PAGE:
The primary application is in creating reactive profiles, where people in still images can automatically interact with their viewers and express emotions. If you send a reactive portrait to someone or include it as part of a comment to someone else’s post, your portrait reflects your emotions, rather than just your static profile picture.

Fig. 9. We generated reactive profiles in the context of a mocked up Facebook page. Video presents a complete demonstration.

In the future, the team will consider combining their technique with 3D methods. For example, if the face departs from a frontal facing pose, they can map the face over a template 3D face and use the rotated 3D model to allow a wider motion of the facial region. They expect other fun applications to emerge from this work. For example, one can imagine coupling this work with an AI to create an interactive avatar starting from a single photograph that could come more to life by reacting with various facial expressions.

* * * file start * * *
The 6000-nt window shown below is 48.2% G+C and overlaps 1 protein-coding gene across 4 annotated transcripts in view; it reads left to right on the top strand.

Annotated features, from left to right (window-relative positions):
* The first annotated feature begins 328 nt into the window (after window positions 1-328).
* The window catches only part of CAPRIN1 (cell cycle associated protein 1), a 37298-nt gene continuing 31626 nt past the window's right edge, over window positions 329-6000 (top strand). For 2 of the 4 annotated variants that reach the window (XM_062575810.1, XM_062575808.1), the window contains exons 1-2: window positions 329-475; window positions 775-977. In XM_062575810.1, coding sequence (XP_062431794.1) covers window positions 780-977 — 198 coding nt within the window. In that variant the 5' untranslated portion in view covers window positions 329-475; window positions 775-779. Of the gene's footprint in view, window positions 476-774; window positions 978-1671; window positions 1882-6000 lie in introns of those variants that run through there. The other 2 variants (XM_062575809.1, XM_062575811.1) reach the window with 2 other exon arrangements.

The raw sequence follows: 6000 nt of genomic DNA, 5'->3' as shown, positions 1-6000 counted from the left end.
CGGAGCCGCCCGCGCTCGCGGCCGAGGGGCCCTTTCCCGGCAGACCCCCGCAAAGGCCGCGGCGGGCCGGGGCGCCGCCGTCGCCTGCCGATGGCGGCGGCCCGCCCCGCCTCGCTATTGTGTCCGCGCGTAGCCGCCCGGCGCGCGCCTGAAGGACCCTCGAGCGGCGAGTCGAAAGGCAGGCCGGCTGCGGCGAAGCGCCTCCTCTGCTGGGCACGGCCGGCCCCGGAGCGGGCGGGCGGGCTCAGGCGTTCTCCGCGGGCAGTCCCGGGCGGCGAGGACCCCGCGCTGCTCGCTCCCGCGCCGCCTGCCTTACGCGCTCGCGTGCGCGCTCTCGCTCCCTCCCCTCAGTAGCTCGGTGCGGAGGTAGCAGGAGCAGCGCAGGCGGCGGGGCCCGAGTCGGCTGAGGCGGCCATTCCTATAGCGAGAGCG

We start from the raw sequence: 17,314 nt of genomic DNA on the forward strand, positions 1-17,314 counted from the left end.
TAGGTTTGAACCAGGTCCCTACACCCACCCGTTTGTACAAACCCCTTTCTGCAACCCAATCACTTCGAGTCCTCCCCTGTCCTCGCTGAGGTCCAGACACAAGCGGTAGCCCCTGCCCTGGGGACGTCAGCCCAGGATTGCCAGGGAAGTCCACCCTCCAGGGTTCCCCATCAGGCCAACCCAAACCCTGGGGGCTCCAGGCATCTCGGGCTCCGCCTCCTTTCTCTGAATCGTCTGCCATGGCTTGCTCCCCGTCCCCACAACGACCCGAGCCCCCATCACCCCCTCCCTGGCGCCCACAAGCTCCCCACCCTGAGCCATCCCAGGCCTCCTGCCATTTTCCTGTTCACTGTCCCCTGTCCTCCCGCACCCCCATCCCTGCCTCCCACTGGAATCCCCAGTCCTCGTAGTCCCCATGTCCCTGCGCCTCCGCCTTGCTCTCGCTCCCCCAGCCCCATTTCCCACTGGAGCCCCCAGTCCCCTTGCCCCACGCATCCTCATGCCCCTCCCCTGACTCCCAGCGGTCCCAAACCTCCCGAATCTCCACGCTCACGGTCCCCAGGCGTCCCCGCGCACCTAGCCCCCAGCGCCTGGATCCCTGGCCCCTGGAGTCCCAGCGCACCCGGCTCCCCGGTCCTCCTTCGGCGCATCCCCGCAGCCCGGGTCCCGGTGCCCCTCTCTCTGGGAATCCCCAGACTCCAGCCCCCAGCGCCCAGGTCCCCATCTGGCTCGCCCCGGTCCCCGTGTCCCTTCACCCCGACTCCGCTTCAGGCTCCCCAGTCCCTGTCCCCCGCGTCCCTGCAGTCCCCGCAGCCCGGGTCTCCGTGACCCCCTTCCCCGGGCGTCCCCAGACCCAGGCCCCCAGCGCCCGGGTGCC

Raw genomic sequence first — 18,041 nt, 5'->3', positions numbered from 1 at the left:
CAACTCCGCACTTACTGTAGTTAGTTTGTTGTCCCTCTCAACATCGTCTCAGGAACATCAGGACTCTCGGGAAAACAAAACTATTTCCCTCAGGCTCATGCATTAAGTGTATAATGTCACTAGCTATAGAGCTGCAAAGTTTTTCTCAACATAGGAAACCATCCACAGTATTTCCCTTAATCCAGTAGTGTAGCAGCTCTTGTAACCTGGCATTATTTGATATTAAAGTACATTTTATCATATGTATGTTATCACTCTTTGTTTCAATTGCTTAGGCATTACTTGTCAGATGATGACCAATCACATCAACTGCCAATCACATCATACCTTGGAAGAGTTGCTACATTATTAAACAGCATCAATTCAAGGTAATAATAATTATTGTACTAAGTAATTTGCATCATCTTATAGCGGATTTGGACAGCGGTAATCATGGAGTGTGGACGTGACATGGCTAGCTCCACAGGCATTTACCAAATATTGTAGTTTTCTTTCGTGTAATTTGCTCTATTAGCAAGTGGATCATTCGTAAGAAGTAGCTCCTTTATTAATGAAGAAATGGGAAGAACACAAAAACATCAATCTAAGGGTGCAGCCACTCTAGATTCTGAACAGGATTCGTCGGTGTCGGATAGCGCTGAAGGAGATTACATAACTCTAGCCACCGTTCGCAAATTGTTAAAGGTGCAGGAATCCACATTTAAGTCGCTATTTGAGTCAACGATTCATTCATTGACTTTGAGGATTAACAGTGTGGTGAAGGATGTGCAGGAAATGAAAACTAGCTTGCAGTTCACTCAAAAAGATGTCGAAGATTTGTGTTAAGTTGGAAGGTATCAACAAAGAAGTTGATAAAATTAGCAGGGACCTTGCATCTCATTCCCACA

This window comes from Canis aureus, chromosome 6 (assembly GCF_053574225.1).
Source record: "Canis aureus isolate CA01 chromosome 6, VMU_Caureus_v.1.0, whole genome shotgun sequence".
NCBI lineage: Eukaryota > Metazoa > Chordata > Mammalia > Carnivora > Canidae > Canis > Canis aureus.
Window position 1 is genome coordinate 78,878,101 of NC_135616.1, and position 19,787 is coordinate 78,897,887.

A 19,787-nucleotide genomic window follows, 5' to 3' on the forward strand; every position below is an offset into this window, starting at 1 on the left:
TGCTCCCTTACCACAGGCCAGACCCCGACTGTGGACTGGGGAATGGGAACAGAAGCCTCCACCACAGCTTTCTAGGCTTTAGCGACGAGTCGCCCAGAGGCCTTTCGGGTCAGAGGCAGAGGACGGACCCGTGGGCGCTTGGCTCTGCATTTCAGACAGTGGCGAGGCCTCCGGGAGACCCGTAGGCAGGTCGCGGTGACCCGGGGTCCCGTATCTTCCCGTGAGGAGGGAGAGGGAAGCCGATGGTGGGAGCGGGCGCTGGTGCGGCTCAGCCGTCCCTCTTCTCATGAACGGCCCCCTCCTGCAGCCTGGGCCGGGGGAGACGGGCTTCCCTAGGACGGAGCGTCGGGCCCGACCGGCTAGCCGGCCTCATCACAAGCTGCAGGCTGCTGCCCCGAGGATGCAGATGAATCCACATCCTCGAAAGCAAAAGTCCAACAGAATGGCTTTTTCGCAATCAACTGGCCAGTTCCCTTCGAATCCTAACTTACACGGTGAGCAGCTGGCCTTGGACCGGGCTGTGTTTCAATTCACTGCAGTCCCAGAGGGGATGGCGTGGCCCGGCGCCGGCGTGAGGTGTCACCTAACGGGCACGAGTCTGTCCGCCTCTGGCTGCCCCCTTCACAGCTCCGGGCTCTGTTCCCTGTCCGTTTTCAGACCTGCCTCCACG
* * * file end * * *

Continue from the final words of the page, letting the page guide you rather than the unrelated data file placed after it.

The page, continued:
Casual 3D Photography

Also being presented at SIGGRAPH Asia is the paper Casual 3D Photography by Peter Hedman, University College London and Facebook’s Suhib Alsisan, Richard Szeliski and Johannes Kopf which introduces technology to make 3D photography accessible to the masses.

Imagine if you could capture any place and digitally preserve it in a way that allows you or your friends to virtually immerse themselves in the scene and re-experience the sensation of being there. Now imagine this was nearly as easy as taking a picture today, using a phone or camera you already own. You could capture and share spaces you visit with your friends, so they feel more connected to you, or preserve your personally treasured places forever as digital memories.

In this paper, the team presents technology that enables casual 3D photography, moving us closer towards fulfilling this vision. A person captures a scene by moving a hand-held camera sideways at about a half arm’s length, while taking a series of still images, possibly with the help of a dedicated capture app. The capture is unstructured, i.e., the motion does not have to be precisely executed, and takes just seconds to a few minutes, depending on the desired amount of coverage. Given this input, the algorithm automatically reconstructs a 3D photo, i.e., a textured, panoramic, multi-layered geometric mesh representation.